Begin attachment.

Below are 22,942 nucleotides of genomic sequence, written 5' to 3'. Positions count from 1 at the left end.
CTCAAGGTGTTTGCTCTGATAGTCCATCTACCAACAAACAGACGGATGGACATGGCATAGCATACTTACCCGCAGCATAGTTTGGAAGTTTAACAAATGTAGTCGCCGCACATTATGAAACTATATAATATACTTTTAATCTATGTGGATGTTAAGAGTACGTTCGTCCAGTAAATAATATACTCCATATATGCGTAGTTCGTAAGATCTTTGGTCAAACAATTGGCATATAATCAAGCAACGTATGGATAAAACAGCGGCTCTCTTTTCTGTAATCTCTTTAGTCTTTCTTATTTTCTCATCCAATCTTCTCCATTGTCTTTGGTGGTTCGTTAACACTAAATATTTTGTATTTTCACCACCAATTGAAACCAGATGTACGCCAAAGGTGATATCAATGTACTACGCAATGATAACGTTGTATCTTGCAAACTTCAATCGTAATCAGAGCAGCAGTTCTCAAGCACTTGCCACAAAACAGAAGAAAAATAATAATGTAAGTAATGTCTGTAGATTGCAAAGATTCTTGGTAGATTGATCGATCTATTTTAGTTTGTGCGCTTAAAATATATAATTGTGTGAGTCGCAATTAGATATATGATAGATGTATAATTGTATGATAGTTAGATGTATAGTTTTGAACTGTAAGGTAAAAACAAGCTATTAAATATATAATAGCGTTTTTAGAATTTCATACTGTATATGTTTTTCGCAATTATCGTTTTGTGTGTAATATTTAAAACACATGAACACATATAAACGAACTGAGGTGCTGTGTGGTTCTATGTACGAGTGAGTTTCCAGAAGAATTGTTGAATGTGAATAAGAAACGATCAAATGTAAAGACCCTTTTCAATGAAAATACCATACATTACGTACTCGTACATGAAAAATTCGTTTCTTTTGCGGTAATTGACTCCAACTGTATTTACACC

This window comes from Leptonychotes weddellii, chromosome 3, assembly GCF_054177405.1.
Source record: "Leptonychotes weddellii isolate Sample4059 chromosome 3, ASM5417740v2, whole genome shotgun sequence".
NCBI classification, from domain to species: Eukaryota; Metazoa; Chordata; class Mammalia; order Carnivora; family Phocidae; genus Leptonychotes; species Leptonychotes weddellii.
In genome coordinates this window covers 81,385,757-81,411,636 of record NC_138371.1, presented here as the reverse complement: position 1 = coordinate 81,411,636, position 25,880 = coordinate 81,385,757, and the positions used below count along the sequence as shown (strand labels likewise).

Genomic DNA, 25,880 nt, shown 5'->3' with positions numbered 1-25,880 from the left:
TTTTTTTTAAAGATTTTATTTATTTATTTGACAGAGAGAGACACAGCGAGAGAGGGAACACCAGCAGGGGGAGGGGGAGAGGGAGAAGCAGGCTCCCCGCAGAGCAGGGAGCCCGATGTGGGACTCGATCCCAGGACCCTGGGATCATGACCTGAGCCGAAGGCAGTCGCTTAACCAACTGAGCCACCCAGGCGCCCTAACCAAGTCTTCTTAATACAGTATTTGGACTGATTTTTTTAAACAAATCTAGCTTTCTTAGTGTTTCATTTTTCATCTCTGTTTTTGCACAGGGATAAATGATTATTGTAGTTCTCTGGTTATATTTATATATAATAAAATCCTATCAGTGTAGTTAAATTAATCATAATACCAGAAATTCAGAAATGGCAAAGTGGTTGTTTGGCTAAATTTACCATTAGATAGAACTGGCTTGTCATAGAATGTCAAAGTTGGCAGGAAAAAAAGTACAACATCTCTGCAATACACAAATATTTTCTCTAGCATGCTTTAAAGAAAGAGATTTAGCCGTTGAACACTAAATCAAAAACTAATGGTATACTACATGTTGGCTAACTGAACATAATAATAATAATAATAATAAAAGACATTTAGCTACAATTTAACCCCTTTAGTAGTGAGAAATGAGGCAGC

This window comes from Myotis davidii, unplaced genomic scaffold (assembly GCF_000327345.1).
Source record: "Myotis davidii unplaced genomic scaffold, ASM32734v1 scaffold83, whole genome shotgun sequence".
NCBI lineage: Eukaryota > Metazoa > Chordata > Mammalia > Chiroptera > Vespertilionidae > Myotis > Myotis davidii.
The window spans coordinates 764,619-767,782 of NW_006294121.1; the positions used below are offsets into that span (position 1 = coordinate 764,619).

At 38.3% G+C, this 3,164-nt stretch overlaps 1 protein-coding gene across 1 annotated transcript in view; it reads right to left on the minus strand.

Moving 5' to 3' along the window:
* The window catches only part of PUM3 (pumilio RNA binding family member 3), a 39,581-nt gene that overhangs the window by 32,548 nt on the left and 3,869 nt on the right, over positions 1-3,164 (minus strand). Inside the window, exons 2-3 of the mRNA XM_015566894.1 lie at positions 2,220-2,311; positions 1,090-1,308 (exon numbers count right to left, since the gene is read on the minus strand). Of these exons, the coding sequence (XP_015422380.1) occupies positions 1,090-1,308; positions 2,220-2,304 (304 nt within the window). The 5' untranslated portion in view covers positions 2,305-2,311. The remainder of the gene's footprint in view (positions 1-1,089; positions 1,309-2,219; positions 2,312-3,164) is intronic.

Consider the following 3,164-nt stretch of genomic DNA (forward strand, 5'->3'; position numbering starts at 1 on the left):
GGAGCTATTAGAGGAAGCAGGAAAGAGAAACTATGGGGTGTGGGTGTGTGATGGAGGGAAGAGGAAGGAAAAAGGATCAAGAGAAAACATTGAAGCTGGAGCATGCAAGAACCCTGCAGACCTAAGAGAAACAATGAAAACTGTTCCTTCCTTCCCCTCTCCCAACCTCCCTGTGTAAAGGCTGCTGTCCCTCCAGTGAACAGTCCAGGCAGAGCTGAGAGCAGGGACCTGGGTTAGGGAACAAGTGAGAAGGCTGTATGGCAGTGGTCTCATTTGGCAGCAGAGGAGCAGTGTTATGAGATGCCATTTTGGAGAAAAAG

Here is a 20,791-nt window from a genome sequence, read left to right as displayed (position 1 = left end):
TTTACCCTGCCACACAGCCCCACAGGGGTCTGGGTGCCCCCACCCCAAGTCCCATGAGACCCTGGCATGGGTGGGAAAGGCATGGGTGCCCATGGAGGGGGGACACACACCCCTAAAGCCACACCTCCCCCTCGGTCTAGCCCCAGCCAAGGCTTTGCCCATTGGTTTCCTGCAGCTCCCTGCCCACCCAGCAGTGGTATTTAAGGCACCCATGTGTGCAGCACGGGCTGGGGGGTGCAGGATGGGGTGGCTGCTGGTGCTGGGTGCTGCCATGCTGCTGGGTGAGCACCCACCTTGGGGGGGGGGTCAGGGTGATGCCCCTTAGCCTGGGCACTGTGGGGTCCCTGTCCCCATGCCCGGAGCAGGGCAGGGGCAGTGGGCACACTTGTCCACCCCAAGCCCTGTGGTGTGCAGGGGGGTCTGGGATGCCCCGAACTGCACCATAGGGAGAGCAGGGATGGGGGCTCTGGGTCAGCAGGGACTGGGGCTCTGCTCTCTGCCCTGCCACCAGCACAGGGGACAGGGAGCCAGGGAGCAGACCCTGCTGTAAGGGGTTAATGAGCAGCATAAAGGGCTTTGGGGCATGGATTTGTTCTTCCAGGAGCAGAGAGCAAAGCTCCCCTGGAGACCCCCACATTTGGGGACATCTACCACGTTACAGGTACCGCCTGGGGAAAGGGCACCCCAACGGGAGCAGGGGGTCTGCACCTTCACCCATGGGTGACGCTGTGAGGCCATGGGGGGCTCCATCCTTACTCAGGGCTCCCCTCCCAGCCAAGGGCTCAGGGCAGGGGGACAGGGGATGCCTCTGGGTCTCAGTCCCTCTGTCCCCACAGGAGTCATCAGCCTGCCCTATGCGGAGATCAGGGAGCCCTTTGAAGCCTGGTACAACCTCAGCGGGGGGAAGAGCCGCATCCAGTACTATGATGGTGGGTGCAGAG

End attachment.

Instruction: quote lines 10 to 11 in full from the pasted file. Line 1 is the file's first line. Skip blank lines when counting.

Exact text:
Source record: "Myotis davidii unplaced genomic scaffold, ASM32734v1 scaffold83, whole genome shotgun sequence".
NCBI lineage: Eukaryota > Metazoa > Chordata > Mammalia > Chiroptera > Vespertilionidae > Myotis > Myotis davidii.